Ah, January. When I have all the previous year’s personal finance data and can spend untold hours allowing my OCD nature to run wild through endless spreadsheets, pivot tables, pie charts and other instruments of analytical torture.
For someone with an income as modest as mine, and as many children as I have, I’m actually pretty proud of the job I do managing money. I spent more than planned in a few categories, but less than planned in others, so that my balance of cash on hand is slightly higher than it was a year ago.
Expenses are going to go up this year because of car insurance with a teen driver (and even more in future years with multiple teen drivers at various times), buying a second car (pre-owned, of course), and paying for a month-long study abroad language immersion program in Spain for one of the girls. No one will need braces this year though, and with a house built in 2011, hopefully I’m still a few years away from a new roof and re-stuccoing.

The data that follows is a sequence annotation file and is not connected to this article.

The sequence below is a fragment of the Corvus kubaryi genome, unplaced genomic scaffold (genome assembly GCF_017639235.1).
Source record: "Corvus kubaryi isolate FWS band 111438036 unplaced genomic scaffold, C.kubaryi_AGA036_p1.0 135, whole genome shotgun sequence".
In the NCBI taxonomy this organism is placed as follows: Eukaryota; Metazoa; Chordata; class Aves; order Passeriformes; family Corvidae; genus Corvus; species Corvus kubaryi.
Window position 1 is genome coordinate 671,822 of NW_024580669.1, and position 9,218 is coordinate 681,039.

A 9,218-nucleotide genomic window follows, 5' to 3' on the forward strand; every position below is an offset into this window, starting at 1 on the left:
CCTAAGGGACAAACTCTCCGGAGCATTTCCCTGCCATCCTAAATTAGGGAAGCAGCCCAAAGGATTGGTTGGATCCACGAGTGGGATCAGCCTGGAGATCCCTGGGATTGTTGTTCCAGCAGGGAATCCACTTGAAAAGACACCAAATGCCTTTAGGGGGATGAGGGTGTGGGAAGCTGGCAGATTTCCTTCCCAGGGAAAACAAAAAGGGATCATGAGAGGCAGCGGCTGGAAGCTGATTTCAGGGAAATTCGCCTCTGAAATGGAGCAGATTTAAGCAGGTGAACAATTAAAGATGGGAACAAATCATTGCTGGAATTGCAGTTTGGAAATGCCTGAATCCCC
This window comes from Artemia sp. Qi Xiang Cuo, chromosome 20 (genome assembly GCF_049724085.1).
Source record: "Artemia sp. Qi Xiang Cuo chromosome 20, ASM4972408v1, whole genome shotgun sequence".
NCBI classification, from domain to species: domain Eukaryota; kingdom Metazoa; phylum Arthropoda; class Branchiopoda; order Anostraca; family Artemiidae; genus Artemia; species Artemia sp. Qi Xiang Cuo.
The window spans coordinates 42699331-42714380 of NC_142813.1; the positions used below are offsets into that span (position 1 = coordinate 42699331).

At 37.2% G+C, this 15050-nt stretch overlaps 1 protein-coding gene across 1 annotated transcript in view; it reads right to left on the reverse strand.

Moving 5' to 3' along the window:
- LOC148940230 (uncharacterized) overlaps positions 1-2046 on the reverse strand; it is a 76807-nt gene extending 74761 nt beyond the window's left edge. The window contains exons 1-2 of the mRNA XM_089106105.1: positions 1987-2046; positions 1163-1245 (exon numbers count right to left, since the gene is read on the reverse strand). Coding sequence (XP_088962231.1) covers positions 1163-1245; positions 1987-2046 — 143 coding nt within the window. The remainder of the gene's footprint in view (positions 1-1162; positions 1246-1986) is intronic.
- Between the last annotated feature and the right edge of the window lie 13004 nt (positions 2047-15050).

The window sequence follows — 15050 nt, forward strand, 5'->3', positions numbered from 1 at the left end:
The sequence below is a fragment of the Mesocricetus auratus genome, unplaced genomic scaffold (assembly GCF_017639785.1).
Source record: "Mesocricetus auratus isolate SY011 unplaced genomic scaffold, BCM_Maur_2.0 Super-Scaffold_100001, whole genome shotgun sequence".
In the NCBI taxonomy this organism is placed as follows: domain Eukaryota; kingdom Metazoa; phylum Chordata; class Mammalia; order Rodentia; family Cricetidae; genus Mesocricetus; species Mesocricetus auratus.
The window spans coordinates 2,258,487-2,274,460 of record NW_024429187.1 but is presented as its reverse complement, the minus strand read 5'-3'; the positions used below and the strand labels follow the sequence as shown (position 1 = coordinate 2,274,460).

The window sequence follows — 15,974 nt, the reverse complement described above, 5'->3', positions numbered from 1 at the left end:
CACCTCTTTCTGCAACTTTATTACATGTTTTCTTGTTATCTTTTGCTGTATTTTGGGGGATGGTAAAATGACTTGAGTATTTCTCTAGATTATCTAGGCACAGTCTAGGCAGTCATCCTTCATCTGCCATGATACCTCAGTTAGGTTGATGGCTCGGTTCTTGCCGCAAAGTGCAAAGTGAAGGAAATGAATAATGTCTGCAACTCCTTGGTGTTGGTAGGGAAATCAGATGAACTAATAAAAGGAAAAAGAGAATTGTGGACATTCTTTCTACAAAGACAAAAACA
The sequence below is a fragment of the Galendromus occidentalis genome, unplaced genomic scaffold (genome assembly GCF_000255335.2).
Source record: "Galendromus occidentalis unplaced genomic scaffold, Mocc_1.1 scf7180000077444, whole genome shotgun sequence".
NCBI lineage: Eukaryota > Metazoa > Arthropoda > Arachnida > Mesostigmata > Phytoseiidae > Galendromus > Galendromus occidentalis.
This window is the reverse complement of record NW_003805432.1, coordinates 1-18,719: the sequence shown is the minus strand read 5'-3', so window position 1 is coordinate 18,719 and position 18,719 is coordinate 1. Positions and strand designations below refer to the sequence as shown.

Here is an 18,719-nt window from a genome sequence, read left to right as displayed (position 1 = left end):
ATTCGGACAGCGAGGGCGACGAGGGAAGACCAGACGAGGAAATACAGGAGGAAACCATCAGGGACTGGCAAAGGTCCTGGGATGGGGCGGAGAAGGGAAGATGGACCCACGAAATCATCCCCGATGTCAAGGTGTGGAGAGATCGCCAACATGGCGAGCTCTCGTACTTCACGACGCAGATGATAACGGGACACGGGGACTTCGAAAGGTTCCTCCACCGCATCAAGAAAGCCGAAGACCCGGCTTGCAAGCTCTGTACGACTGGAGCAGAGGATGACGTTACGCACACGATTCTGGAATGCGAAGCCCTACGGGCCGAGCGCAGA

One of my friends was recently bemoaning the fact that most of us in our generation are financially worse off than our parents were at our age. Her parents were richer than mine. I am better off than my own parents, but have nowhere near the net worth my friend’s mother does – or that my friend herself does. The difference is that she doesn’t feel as though she has enough. Like so many of us, she has a scarcity mentality about money and will never feel financially secure, no matter her net worth.
Not everyone feels this way. Buddhist monks. Some pious Christians I’ve known who say, “The Lord will provide” when what they have (or don’t have) in the bank would have me climbing the walls with anxiety. My dad, who lives modestly and happily on a small pension from his blue collar union job, Social Security, and an occasional supplement from the poker table.
I’m somewhere in the middle between my friend and my dad. I spend hours crunching the numbers from time to time, but most of the time don’t feel resentful that the American “doing better than our parents” trend ended with my generation. I hate the idea of working until I’m in my 70s, which I’ll probably have to do, but it’s the result of my own short-sighted decisions.
Hopefully, as my daughters choose their college majors over the next few years, they can learn from my decisions and make better ones, or at least better informed ones. I have hopes for them, but I won’t try to pressure them. I had my life and made my choices. Now they have theirs.
This was supposed to be a quick, light-hearted post about end-of-year number crunching. The best laid plans…